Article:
The Forward Physics Facility (FPF) is a proposed new facility to operate concurrently with the High-Luminosity LHC, housing several new experiments on the ATLAS collision axis. The FPF offers a broad, far-reaching physics programme ranging from neutrino, QCD and hadron-structure studies to beyond-the-Standard Model (BSM) searches. The project, which is being studied within the Physics Beyond Colliders initiative, would exploit the pre-existing HL-LHC beams and thus have minimal energy-consumption requirements.
On 8 and 9 June, the 6th workshop on the Forward Physics Facility was held at CERN and online. Attracting about 160 participants, the workshop was organised in sessions focusing on the facility design, the proposed experiments and physics studies, leaving plenty of time for discussion about the next steps.
Regarding the facility itself, CERN civil-engineering experts presented its overall design: a 65 m-long, 10 m-high/wide cavern connected to the surface via an 88 m-deep shaft. The facility is located 600 m from the ATLAS collision point, in the SM18 area of CERN. A workshop highlight was the first results from a site investigation study, whereby a 20 cm-diameter core was taken at the proposed location of the FPF shaft to a depth of 100 m. The initial analysis of the core showed that the geological conditions are positive for work in this area. Other encouraging studies towards confirming the FPF feasibility were FLUKA simulations of the expected muon flux in the cavern (the main background for the experiments), the expected radiation level (shown to allow people to enter the cavern during LHC operations with various restrictions), and the possible effect on beam operations of the excavation works. One area where more work is required concerns the possible need to install a sweeper magnet in the LHC tunnel between ATLAS and the FPF to reduce the muon backgrounds.
Currently there are five proposed experiments to be installed in the FPF: FASER2 (to search for decaying long-lived particles); FASERν2 and AdvSND (dedicated neutrino detectors covering complementary rapidity regions); FLArE (a liquid-argon time projection chamber for neutrino physics and light dark-matter searches); and FORMOSA (a scintillator-based detector to search for milli-charged particles). The three neutrino detectors offer complementary designs to exploit the huge number of TeV energy neutrinos of all flavours that would be produced in such a forward-physics configuration. Four of these have smaller pathfinder detectors, FASER(ν), SND@LHC and milliQan that are already operating during LHC Run 3. First results from these pathfinder experiments were presented at the CERN workshop, including the first ever direct observation of collider neutrinos by FASER and SND@LHC, which provide a key proof of principle for the FPF. The latest conceptual design and expected performance of the FPF experiments were presented. Furthermore, first ideas on models to fund these experiments are in place and were discussed at the workshop.
In the past year, much progress has been made in quantifying the physics case of the FPF. It effectively extends the LHC with a “neutrino–ion collider’’ with complementary reach to the Electron–Ion Collider under construction in the US. The large number of high-energy neutrino interactions that will be observed at the FPF allows detailed studies of deep inelastic scattering to constrain proton and nuclear parton distribution functions (PDFs). Dedicated projections of the FPF reveal that uncertainties in light-quark PDFs could be reduced by up to a factor of two or even more compared to current models, leading to improved HL-LHC predictions for key measurements such as the W-boson mass.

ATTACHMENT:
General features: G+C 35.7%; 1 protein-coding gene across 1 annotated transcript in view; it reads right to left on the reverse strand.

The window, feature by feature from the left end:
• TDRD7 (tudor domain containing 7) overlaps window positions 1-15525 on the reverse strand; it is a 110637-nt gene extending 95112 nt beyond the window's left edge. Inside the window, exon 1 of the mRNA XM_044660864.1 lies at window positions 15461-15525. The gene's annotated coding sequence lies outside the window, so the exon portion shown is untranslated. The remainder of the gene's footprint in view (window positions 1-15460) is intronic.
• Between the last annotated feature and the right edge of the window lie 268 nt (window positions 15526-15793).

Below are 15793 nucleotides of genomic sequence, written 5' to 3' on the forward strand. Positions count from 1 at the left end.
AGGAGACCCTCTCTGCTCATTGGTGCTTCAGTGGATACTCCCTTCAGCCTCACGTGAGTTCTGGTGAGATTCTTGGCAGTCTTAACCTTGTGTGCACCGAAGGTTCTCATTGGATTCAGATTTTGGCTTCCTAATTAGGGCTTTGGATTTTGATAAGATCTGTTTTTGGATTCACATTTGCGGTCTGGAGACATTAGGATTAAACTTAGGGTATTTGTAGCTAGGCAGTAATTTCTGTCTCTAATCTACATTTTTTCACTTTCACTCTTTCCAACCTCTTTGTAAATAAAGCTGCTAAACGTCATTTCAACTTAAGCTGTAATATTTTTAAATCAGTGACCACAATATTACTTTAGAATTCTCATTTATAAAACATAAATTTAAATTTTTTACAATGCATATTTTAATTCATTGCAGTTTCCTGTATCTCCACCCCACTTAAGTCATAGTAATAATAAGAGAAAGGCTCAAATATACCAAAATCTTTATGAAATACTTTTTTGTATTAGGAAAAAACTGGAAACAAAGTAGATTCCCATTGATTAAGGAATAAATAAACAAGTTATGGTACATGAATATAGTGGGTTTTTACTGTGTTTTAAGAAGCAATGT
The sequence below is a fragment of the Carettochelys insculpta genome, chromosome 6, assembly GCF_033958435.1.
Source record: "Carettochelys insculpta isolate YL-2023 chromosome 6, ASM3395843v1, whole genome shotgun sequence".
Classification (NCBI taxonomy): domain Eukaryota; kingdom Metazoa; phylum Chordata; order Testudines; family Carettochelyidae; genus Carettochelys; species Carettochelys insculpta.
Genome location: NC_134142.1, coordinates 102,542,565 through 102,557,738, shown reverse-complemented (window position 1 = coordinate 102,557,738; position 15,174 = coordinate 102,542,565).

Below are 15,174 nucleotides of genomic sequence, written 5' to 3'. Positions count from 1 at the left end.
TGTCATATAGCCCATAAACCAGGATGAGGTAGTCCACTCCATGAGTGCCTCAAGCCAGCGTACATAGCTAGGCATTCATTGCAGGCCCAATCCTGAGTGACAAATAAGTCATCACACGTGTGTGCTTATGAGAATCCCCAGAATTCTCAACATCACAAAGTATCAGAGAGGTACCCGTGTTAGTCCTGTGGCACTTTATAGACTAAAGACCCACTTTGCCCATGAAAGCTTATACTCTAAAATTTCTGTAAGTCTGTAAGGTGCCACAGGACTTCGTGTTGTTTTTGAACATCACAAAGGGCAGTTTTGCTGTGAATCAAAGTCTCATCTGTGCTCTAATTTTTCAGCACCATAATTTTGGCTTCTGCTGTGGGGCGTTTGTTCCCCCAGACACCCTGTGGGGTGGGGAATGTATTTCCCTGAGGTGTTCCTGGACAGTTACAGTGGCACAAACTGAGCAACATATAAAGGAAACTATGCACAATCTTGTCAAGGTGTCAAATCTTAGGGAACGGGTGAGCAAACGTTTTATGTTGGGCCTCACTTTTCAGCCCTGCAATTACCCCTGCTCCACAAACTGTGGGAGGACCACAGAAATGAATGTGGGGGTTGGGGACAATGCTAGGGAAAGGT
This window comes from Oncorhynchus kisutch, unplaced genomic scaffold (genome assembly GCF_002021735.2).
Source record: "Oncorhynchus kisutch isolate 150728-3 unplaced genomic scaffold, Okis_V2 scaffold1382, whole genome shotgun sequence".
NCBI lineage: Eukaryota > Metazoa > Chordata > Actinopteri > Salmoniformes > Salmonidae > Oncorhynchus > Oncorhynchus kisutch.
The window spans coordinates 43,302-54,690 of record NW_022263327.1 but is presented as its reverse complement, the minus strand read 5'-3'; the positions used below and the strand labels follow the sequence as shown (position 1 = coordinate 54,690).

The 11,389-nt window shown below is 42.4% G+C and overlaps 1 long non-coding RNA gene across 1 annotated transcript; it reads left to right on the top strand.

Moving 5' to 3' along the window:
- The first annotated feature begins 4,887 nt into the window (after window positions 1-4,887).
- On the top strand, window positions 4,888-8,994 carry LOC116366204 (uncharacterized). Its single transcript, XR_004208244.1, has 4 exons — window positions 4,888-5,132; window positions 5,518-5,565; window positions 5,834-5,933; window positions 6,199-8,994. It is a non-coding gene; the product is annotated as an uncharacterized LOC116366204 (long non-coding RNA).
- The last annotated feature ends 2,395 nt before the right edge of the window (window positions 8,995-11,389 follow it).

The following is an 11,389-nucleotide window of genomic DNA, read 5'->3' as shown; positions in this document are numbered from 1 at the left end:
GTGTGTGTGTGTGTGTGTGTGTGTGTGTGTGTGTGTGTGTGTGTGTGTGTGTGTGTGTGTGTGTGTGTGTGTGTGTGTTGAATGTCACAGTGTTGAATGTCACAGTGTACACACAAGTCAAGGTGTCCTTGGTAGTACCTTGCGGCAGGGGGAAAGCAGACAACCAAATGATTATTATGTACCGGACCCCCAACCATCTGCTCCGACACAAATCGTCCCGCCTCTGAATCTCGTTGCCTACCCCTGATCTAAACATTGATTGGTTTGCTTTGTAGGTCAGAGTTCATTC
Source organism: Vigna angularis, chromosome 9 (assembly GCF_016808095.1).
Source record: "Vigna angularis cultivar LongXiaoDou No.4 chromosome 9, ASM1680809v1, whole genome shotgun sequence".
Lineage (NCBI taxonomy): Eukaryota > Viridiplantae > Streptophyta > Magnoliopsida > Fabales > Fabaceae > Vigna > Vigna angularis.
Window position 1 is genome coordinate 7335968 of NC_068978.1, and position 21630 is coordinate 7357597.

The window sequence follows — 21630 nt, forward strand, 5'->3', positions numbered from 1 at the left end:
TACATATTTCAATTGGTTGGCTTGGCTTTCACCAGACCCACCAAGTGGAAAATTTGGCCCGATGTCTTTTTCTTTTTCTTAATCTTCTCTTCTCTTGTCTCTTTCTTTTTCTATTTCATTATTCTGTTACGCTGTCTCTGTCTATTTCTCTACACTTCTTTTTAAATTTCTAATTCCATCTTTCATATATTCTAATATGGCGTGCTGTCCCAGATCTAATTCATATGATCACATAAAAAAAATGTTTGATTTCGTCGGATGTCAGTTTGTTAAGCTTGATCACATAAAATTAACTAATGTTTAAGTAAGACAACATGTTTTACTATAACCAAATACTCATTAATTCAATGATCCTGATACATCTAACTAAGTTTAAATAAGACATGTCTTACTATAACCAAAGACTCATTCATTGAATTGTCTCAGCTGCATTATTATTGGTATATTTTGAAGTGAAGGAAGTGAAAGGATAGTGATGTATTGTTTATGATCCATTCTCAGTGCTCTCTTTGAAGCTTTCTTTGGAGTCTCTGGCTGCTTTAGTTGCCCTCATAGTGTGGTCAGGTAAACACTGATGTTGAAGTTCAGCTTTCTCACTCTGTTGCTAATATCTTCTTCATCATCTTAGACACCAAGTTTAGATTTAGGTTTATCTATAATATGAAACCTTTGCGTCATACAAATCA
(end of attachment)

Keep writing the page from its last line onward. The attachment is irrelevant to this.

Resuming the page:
In the past year, much progress has been made in quantifying the physics case of the FPF
High-energy electrons and tau neutrinos at the FPF predominantly arise from forward charm production. This is initiated by gluon–gluon scattering involving very low and high momentum fractions, with the former reaching down to Bjorken-x values of 10–7 – beyond the range of any other experiment. The same FPF measurements of forward charm production are relevant for testing different models of QCD at small-x, which would be instrumental for Higgs production at the proposed Future Circular Collider (FCC-hh). This improved modeling of forward charm production is also essential for understanding the backgrounds to diffuse astrophysics neutrinos at telescopes such as IceCube and KM3NeT. In addition, measurements of the ratio of electron-to-muon neutrinos at the FPF probe forward kaon-to-pion production ratios that could explain the so-called muon puzzle (a deficit in muons in simulations compared to measurements), affecting cosmic-ray experiments.
The FPF experiments would also be able to probe a host of BSM scenarios in uncharted regions of parameter space, such as dark-matter portals, dark Higgs bosons and heavy neutral leptons. Furthermore, experiments at the FPF will be sensitive to the scattering of light dark-matter particles produced in LHC collisions, and the large centre-of-mass energy enables probes of models, such as quirks (long-lived particles that are charged under a hidden-sector gauge interaction), and some inelastic dark-matter candidates, which are inaccessible at fixed-target experiments. On top of that, the FPF experiments will significantly improve the sensitivity of the LHC to probe millicharged particles.
The June workshop confirmed both the unique physics motivation for the FPF and the excellent progress in technical and feasibility studies towards realising it. Motivated by these exciting prospects, the FPF community is now working on a Letter of Intent to submit to the LHC experiments committee as the next step.